That’s going to create a new facet box over on the left-hand side of the screen.
The window lists all the various offenses that have been entered over time. It also gives me a summary of what I have (my records contain 1,538 different values in the description field). I know there should be only about 200 types of crimes in the data, so this is no good.
The window includes a button labeled “Cluster,” which is where the whizbang lives. Whereas the facet box lists exact matches -- treating each of our third-degree sex assaults as separate labels -- clustering shows matches based on a variety of approaches that you can fine tune. Clicking the button opens the following:
Rather than rely on precise matches, the Cluster and Edit window uses more sophisticated matching algorithms to group like values. Spacing issues, nonsense characters and misspellings have all been accounted for, at least to some degree.
These results are a starting point; not the final outcome. At the top of the Cluster & Edit window you’ll see a few choices for controlling the clustering process. The defaults are the key collision method and fingerprint function, which give me 142 options for new clusters. The other options use different rules: matching based on the letters in a cell, the sound of the words, the number of steps needed to make string match and more. There’s even a technique designed specifically to solve the name problem described earlier.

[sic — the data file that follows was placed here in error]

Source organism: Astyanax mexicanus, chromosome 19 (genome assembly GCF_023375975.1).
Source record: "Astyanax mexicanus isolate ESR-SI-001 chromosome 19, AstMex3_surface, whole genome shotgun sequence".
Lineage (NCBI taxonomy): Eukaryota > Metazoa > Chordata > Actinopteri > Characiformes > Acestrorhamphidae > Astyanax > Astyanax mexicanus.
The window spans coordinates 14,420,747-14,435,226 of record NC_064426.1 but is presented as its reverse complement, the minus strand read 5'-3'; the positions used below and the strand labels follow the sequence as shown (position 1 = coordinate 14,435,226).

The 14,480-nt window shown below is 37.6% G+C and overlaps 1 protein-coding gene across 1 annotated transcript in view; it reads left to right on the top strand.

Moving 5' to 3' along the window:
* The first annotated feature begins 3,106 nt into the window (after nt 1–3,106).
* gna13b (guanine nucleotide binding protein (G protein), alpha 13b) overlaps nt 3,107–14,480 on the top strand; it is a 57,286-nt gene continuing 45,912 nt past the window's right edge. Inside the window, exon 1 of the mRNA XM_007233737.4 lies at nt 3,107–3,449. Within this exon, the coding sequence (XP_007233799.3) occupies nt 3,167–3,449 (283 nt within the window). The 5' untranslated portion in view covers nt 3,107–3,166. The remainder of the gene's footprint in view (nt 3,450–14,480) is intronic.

To use Refine, you’ll want to be familiar with the ins and outs of each approach. Google provides a walk-through of the various options. Each project will call for a different technique or combination, and you can mix and match to your heart’s content.